BETA

Proteus, the Politician.

And this is law, I will maintain,
Until my dying day, sir,
That whatsoever king shall reign,
I’ll still be vicar of Bray, sir.”
Old Song.
What is patriotism, most excellent Pautagruel ?
The love of our country, say the philosophers.
The philosophers were thrice-distilled fools, herbs gathered from the weedy gardens of Egyptian,
cloisters and the Platonic Academe, and exposed to a white heat of moonshine ; thence all of them is
vapourish and cold, like the dew of nightshade. The true patriotism is, to serve one’s country ; and
how is that to be done but by first serving one’s-self ? most profound Pantagruel.
I agree, ‘ conceditur.’ Thy words are worthy of the cedar presses of Dionysius the Elder.
Non amplius argumento utar.’ The courtier is the best patriot, because, whoever may rule, he
is ready to be paid.
Of a verity so it is, Doctissime. Whoever is cook, he will be turnspit.—Bruen—Ainsi soit il—
In sæcula
,”
RABELAIS.
Come you who’d learn the states-
man’s trade,
1
And listen to my tale, sir ;2
I’ll show you how a fortune’s made,3
Without the risk of jail, sir ;4
Alike in sunshine and in rain,5
I’ll teach you to make hay, sir.6
Get on, with neither heart nor brain,7
And never miss quarter-day, sir.8

Chorus.

And this is sense, I will maintain9
Until I’m on halfpay, sir,10
I’ll wear, whoever gilds, the chain,11
And never miss quarter-day, sir.12
When first, a clown, I tried the town,13
I play’d, of course, the Tory,14
For Pitt was up, and Fox was down,15
And England in her glory.16
I curl’d my locks, I laugh’d at Fox,17
Swore Grey was but his lees, sir ;18
Call’d every Whig a fool and prig,19
And got my bread and cheese, sir.20

Chorus.

And this is sense, I will maintain, &c.21
But Death, that strikes the man of
might,
22
And leaves the mean behind, sir,23
Took Pitt, and left, in England’s spite,24
The blind to lead the blind, sir.25
So, since stocks were up with Fox,26
(As honest as his sire, sir,)27
I saw new light, found black was white,28
And follow’d him through the mire,
sir
.
29

Chorus.

And this is sense, I will maintain, &c.30
Then foggy Grenville, for a week31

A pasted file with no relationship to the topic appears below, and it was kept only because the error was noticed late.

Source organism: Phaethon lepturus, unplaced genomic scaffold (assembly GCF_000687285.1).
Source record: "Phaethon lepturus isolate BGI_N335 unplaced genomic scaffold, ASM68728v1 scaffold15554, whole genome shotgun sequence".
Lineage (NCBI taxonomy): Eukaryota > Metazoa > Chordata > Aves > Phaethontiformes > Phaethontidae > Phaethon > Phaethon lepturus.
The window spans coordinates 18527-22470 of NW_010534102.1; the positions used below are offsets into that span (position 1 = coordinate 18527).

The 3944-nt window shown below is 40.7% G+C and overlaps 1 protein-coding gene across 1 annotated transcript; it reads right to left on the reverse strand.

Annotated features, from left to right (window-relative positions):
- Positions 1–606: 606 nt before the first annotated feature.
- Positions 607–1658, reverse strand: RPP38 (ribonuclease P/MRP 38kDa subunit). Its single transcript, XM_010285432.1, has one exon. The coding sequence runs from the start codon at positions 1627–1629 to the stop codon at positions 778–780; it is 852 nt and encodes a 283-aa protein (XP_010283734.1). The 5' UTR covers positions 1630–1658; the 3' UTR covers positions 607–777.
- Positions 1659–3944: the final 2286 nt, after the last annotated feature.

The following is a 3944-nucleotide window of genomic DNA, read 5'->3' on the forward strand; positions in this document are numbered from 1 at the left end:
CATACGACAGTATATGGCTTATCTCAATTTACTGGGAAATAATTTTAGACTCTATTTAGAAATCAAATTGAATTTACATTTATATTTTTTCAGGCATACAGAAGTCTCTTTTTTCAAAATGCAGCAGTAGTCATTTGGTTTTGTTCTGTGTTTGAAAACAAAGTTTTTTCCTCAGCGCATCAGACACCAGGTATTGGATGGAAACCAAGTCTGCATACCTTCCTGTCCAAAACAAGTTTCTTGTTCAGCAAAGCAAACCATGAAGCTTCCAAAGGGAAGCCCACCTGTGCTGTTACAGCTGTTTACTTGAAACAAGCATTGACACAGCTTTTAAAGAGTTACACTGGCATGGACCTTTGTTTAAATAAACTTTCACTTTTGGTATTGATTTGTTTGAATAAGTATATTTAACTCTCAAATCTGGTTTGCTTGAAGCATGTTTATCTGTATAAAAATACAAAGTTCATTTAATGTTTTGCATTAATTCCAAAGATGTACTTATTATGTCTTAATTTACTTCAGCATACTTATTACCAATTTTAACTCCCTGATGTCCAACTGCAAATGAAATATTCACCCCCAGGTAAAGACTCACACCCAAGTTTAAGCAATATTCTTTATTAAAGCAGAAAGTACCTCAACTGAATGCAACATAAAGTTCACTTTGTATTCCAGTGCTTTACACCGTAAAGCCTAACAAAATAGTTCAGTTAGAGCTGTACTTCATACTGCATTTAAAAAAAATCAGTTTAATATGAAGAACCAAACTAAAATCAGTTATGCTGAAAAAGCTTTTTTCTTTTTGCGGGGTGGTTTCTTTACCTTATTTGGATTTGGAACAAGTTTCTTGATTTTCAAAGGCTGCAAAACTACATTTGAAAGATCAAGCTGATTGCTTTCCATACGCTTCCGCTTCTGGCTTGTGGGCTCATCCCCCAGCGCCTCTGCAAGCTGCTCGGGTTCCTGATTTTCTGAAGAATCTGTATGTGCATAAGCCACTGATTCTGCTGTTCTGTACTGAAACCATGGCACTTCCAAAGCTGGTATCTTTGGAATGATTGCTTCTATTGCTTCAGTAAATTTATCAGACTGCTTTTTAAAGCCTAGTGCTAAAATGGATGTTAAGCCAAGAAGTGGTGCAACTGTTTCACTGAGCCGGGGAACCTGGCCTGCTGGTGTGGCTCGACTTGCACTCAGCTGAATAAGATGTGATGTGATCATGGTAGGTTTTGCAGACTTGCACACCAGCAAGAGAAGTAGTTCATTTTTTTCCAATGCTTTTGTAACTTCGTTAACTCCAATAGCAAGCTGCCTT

Took up old Charley’s dice, sir :32
I got my livery and my steak,33
A patriot’s honest price, sir.34
But Perceval took up the box,35
And threw the lucky Main, sir :36
I ratted back, found white was black,37
And Tory turn’d again, sir.38

Chorus.

And this is sense, I will maintain, &c.39
To Perceval I stoutly clung40
Till ended his career, sir,41
For which old Bellingham was hung.”42
My conscience then grew clear, sir ;43
I play’d court fool for Liverpool,44
I fetch’d and carried news, sir ;45
From year to year I bore his sneer,46
And would have wiped his shoes,
sir
.
47

Chorus.

And this is sense, I will maintain, &c.48
Then Canning, pledged the state to
save,
49
Came in ’ twixt Whig and Tory,50
Unrivall’d at a pun or stave,51
Speech, epigram, or story ;52
But just as fit to follow Pitt,53
As squibs to light the sun, sir.54
To stick to place is no disgrace,55
So I kept sticking on, sir.56

Chorus.

And this is sense, I will maintain, &c.57
Then out went Canning’s sparkling
lamp,
58
And Goderich came, the placid ;59
The first the meteor of the swamp,60
The next a neutral-acid. ;61
I changed my cloth, and, nothing loth62
Fell back upon the Whig, sir.63
A wise man likes his supper hot,64
The rest’s not worth a fig, sir.65

Chorus.

And this is sense, I will maintain, &c.66
Then Lansdowne came, that son of
fame,
67
Once puff’d to rival Pitt, sir ;68
Thus learned pigs wear judge’s wigs,69
And monkeys show their wit, sir.70
Thus Brummagem makes London
knives,
71
And Liverpool cigars, sir ;72
And every village stroller strives73
To rank with Drury’s stars, sir.74

Chorus.

And this is sense, I will maintain, &c.75
Then Wellington, the Mighty, reign’d76
And I was his recruit, sir ;77
I felt my conscience unrestrain’d,78
And kiss’d his Tory boot, sir.79
The Papist bill, his sovereign will80
Commanded to be law, sir ;81
’Twas all the same, from whom it came,82
His Highness, or Jack Straw, sir.83

Chorus.

And this is sense, I will maintain, &c.84
But every dog will have his day,85
The Whigs once more slipt in, sir,86
High times for granite-visaged Grey,87
And all his kith and kin, sir !88
My conscience whisper’d— “ Cut his
Grace,
89
And serve your country still, sir.”90
I kept its counsel, and my place,91
And swallow’d Lord John’s pill,
sir
.
92

Chorus.

And this is sense, I will maintain, &c.93
Next Melbourne came, the ladies’
flame,
94
A man to “ courts” well known,
sir
;
95
The nation’s pride, the church’s guide,96
True pillar of the throne, sir ;97
Who guards our isles with smirks
and smiles,
98
And laughs at troops and ships,
sir
,
99
But makes reports on Windsor sports,100
And chamber-women’s slips, sir.101

Chorus.

And this is sense, I will maintain, &c.102
Then Chartism roar’d from north to
south,
103
And Whigs, for once, were mute,
sir
,
104
And Melbourne, unsuspecting youth, 105
Lent Owen his court-suit, sir.106
I ogled then “ Mackenzie” Hume,107
My conscience was new skinn’d,
sir
;
108
In Rome we do like those in Rome,109
And none can live on wind, sir.110

Chorus.

And this is sense, I will maintain, &c.111
And now I stand, like Talleyrand,112
Of every quack the drum, sir,113
Thro’ time and space I’ll keep my
place,
114
And worship all that come, sir,115
Peel, Jack the Painter, Wellington,116
Wat Tyler, or old Grey, sir,117
My rule— “ Take care of Number
One,
118
And never miss quarter-day,” sir.119

Chorus.

And this is sense, I will maintain120
To gather place and pay, sir,121
To labour, live, and die for gain,122
And never miss quarter-day, sir.123